At the October 2020 U20 Summit, attendees reviewed the task force and special working group results and reports before endorsing the communiqué which was, in turn, signed by 39 mayors.[36] The communiqué was presented it to the Saudi Finance Minister, with a promise that it would be given due consideration by the G20 leaders at their forthcoming Summit and that its ideas would inform the G20 communiqué. There is little to suggest that the G20 leaders paid any attention whatsoever to the outcomes of the U20 other than a reference to the circular economy nor that the U20 communiqué was a factor in the G20 leaders’ declaration. While the Mayor of Riyadh announced the launch of an innovative city-led financing mechanism, a Global Urban Resilience Fund, suggested by the Special Working Group, this city-to-city financing mechanism remained separate from the G20 outcomes.[37]

The 2021 Urban Summit, in its postponed session, featured 20 mayors responding to its communiqué, “Urban 20 Calls on G20 to Empower Cities to Ensure a Green and Just Recovery,” that had been issued in June 2021. The document began with references to COVID-19 and framed the needed recovery efforts within public service delivery and the integration of climate change remedies into all approaches.[38] In short, across the pandemic era, the U20 has been behind the curve, out of sync with the rapidly changing concerns of the moment and, hence, not speaking as effectively as it could to the issues on the G20 table. For the U20 to have voice, it must become more nimble, linking its very valid concerns and inputs to the G20 agenda in a way that shapes and informs—rather than contrasts with—the national level agenda.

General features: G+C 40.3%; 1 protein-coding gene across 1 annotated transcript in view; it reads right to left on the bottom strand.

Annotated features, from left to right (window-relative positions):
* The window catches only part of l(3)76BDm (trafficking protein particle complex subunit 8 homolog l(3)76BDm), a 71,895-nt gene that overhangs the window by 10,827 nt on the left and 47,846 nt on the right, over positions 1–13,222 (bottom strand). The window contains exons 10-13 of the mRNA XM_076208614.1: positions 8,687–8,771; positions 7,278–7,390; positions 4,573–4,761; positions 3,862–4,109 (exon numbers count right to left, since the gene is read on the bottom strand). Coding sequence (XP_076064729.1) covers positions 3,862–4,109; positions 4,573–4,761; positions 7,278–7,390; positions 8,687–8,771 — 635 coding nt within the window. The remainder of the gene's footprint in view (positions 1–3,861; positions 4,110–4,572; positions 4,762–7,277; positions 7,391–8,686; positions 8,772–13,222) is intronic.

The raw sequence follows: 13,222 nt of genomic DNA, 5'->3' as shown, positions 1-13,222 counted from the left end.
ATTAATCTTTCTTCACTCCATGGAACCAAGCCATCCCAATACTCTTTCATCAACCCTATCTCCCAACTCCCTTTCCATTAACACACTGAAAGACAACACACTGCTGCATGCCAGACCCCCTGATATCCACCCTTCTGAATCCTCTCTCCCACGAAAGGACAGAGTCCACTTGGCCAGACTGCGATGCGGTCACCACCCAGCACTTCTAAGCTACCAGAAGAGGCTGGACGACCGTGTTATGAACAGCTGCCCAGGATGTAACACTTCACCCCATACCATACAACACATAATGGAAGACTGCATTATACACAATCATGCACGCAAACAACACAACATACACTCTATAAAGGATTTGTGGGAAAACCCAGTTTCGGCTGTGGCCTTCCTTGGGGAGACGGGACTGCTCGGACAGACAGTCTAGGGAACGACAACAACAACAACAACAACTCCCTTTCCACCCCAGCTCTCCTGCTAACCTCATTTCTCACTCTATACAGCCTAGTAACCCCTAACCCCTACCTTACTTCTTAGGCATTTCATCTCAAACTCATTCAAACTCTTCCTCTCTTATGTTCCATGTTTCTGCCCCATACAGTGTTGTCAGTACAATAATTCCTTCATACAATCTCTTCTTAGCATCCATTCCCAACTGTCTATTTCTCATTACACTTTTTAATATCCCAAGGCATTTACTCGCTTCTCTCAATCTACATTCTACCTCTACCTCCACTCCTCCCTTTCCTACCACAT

Conclusion and Recommendations: A Unified Governance Approach to 21st Century Challenges

The COVID-19 pandemic put the multilateral institutional architecture through a critical stress test. Some aspects of that architecture passed, others failed. Critically, that test revealed gaps and inadequacies in the design of what is effectively a multilevel global governance structure. Traditional international institutions—from the UN to the G20, and the World Bank to the IMF—remained largely focused on nation-state coordination. Despite the decade-long effort by these institutions to develop effective stakeholder engagement processes, they were unable to see the roles, strengths, and significance of subnational governments in addressing COVID-19 and post-pandemic recovery. Newer city-based diplomacy networks lacked the agility to respond to fast-breaking events as COVID-19 unfolded. They remained inward-looking, insular, focused on their own pre-pandemic agendas, and unwilling to align themselves with national and international priorities. Perhaps most critically, the connective fabric that could have linked traditional international institutions with subnational governance capacity were shown to be lacking or unfit for purpose.

The result was, frankly, subpar global governance. Issues of urban concern, including the pandemic’s acute health and financial impact on cities, have been largely ignored in multilateral institutional responses. Similarly, traditional international institutions have not harnessed subnational governments in responding to COVID-19 or fostering economic recovery. The subnational has much to offer such efforts, from front-line medical care to vaccine distribution, from preventing societal dislocation to catalyzing economic recovery. To truly harness the potential of the subnational, however, these governance efforts must be coordinated with and integrated into national and multilateral efforts. During the COVID-19 pandemic, they were not.

While it is beyond the scope of this essay to develop detailed solutions to these governance gaps and the fundamental misalignment between multilateral institutions and city diplomacy networks, we offer a few suggestions as to how to better integrate these critical layers of the global governance architecture.